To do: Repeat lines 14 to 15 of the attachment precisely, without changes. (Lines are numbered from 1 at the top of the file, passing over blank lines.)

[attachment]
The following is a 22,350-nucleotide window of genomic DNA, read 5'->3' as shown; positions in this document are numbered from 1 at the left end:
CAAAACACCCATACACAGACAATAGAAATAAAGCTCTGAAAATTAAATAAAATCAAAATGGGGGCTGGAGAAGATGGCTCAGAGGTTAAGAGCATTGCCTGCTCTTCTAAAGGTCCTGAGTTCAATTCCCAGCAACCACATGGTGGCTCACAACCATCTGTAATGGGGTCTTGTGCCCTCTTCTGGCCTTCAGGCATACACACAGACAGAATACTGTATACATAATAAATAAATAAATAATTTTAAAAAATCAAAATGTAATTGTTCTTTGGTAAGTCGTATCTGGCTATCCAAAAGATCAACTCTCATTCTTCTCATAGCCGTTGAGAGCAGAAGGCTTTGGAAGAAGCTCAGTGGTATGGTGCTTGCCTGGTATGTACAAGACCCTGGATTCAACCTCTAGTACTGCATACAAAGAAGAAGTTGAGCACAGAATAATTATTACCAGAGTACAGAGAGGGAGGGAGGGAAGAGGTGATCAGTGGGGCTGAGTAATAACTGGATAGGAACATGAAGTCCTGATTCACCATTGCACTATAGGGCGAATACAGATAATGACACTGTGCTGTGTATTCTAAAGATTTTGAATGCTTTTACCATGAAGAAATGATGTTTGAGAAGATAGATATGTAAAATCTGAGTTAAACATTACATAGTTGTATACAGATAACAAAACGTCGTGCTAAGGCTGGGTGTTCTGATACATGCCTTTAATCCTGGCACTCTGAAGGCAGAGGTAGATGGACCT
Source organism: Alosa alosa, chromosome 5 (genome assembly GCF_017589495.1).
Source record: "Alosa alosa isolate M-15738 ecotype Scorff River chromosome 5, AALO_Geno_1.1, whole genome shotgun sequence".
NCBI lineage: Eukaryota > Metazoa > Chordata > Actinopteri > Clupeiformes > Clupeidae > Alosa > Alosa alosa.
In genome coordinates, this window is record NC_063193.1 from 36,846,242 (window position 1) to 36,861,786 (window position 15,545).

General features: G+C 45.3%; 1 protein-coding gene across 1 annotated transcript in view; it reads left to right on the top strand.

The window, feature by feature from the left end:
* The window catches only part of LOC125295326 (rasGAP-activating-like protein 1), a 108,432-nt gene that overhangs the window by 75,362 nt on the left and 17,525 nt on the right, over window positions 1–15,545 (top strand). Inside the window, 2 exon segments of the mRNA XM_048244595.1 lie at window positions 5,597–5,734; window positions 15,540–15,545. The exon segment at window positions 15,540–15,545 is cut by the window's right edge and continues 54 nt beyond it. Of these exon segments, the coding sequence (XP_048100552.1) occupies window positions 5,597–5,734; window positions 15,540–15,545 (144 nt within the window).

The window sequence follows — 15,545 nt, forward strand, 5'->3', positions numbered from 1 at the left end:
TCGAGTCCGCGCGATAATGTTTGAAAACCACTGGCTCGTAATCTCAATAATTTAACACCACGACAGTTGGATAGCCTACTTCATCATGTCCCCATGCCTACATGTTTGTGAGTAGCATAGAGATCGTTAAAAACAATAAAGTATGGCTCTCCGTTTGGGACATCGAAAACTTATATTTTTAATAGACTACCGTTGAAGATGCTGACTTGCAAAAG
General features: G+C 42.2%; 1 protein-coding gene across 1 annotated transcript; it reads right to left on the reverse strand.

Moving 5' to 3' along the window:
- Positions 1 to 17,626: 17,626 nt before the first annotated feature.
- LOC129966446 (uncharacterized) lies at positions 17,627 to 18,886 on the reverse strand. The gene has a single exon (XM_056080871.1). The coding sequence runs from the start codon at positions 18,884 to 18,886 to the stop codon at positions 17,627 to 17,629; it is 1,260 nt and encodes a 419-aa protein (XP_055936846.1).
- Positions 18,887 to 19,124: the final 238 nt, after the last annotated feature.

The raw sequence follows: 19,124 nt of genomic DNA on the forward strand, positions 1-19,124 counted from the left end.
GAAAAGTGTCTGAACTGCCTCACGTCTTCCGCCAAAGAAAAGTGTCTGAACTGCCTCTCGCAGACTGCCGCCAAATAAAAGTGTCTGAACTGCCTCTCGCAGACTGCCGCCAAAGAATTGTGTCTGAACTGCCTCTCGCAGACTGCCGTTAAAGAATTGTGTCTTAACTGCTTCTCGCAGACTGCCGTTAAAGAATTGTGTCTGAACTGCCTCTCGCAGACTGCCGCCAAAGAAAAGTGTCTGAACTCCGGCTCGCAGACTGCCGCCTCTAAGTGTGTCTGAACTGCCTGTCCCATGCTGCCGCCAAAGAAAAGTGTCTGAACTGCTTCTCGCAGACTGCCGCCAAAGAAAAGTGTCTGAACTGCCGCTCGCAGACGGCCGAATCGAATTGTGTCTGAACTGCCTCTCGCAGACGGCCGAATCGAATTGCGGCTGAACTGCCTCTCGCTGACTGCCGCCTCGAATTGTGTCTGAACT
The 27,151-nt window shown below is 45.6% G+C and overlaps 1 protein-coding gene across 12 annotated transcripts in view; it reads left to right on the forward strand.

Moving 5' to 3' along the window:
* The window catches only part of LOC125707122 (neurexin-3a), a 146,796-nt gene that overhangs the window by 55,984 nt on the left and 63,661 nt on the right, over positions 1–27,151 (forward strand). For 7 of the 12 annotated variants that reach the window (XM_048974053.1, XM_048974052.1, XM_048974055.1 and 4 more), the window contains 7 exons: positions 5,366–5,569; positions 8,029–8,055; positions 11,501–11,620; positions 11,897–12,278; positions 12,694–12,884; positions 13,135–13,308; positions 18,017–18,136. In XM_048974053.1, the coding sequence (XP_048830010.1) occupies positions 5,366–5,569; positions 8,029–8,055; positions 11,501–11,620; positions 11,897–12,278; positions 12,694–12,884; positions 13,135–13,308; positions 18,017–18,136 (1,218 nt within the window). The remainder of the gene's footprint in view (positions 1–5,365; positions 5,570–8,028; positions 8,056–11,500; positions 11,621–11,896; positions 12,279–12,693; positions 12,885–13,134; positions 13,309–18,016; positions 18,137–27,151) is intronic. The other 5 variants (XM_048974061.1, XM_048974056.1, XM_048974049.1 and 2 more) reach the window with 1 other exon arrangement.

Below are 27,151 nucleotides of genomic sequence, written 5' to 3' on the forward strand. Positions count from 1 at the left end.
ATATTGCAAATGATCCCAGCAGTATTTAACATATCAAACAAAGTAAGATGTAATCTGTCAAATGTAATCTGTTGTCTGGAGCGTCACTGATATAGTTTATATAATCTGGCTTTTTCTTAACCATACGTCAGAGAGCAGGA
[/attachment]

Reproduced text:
- Positions 1 to 17,626: 17,626 nt before the first annotated feature.
- LOC129966446 (uncharacterized) lies at positions 17,627 to 18,886 on the reverse strand. The gene has a single exon (XM_056080871.1). The coding sequence runs from the start codon at positions 18,884 to 18,886 to the stop codon at positions 17,627 to 17,629; it is 1,260 nt and encodes a 419-aa protein (XP_055936846.1).